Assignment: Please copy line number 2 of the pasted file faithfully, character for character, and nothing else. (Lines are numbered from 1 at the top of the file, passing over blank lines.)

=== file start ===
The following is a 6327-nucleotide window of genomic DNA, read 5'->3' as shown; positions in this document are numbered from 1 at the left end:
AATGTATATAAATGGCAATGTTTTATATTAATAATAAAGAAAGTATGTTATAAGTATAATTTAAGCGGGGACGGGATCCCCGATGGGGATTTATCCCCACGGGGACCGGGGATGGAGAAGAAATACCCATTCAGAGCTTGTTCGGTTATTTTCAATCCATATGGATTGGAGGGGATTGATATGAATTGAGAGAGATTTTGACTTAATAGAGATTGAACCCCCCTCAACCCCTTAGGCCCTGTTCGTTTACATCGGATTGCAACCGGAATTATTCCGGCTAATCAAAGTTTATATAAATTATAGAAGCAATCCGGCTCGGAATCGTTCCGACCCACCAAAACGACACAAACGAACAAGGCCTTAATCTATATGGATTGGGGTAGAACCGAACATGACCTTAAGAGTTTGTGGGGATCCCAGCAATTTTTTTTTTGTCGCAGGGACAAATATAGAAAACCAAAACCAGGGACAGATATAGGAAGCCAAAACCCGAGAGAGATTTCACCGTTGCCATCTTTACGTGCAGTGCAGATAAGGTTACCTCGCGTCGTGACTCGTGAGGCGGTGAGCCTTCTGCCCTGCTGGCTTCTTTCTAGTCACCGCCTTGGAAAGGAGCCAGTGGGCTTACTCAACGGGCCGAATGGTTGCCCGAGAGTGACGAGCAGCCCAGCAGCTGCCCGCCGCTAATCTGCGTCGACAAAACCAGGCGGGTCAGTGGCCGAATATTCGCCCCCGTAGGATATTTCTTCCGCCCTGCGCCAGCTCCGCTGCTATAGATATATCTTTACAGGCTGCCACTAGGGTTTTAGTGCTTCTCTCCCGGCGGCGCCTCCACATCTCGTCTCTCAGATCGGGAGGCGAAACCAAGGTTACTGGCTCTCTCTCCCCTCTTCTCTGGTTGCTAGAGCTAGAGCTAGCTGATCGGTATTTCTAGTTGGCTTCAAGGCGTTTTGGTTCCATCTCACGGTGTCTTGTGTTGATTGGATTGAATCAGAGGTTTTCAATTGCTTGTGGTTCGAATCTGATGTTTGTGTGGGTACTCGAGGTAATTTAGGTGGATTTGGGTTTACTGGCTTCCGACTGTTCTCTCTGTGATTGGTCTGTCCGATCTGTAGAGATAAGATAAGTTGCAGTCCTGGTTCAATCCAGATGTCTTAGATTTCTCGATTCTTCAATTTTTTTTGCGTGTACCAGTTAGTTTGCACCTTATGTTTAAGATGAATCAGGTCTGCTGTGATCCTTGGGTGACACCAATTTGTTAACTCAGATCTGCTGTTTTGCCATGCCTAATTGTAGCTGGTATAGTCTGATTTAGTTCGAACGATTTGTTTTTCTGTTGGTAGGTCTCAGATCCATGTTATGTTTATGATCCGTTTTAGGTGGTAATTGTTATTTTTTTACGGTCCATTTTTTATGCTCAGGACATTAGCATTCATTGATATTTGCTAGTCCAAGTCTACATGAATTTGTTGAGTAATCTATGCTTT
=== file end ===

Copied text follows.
AATGTATATAAATGGCAATGTTTTATATTAATAATAAAGAAAGTATGTTATAAGTATAATTTAAGCGGGGACGGGATCCCCGATGGGGATTTATCCCCACGGGGACCGGGGATGGAGAAGAAATACCCATTCAGAGCTTGTTCGGTTATTTTCAATCCATATGGATTGGAGGGGATTGATATGAATTGAGAGAGATTTTGACTTAATAGAGATTGAACCCCCCTCAACCCCTTAGGCCCTGTTCGTTTACATCGGATTGCAACCGGAATTATTCCGGCTAATCAAAGTTTATATAAATTATAGAAGCAATCCGGCTCGGAATCGTTCCGACCCACCAAAACGACACAAACGAACAAGGCCTTAATCTATATGGATTGGGGTAGAACCGAACATGACCTTAAGAGTTTGTGGGGATCCCAGCAATTTTTTTTTTGTCGCAGGGACAAATATAGAAAACCAAAACCAGGGACAGATATAGGAAGCCAAAACCCGAGAGAGATTTCACCGTTGCCATCTTTACGTGCAGTGCAGATAAGGTTACCTCGCGTCGTGACTCGTGAGGCGGTGAGCCTTCTGCCCTGCTGGCTTCTTTCTAGTCACCGCCTTGGAAAGGAGCCAGTGGGCTTACTCAACGGGCCGAATGGTTGCCCGAGAGTGACGAGCAGCCCAGCAGCTGCCCGCCGCTAATCTGCGTCGACAAAACCAGGCGGGTCAGTGGCCGAATATTCGCCCCCGTAGGATATTTCTTCCGCCCTGCGCCAGCTCCGCTGCTATAGATATATCTTTACAGGCTGCCACTAGGGTTTTAGTGCTTCTCTCCCGGCGGCGCCTCCACATCTCGTCTCTCAGATCGGGAGGCGAAACCAAGGTTACTGGCTCTCTCTCCCCTCTTCTCTGGTTGCTAGAGCTAGAGCTAGCTGATCGGTATTTCTAGTTGGCTTCAAGGCGTTTTGGTTCCATCTCACGGTGTCTTGTGTTGATTGGATTGAATCAGAGGTTTTCAATTGCTTGTGGTTCGAATCTGATGTTTGTGTGGGTACTCGAGGTAATTTAGGTGGATTTGGGTTTACTGGCTTCCGACTGTTCTCTCTGTGATTGGTCTGTCCGATCTGTAGAGATAAGATAAGTTGCAGTCCTGGTTCAATCCAGATGTCTTAGATTTCTCGATTCTTCAATTTTTTTTGCGTGTACCAGTTAGTTTGCACCTTATGTTTAAGATGAATCAGGTCTGCTGTGATCCTTGGGTGACACCAATTTGTTAACTCAGATCTGCTGTTTTGCCATGCCTAATTGTAGCTGGTATAGTCTGATTTAGTTCGAACGATTTGTTTTTCTGTTGGTAGGTCTCAGATCCATGTTATGTTTATGATCCGTTTTAGGTGGTAATTGTTATTTTTTTACGGTCCATTTTTTATGCTCAGGACATTAGCATTCATTGATATTTGCTAGTCCAAGTCTACATGAATTTGTTGAGTAATCTATGCTTT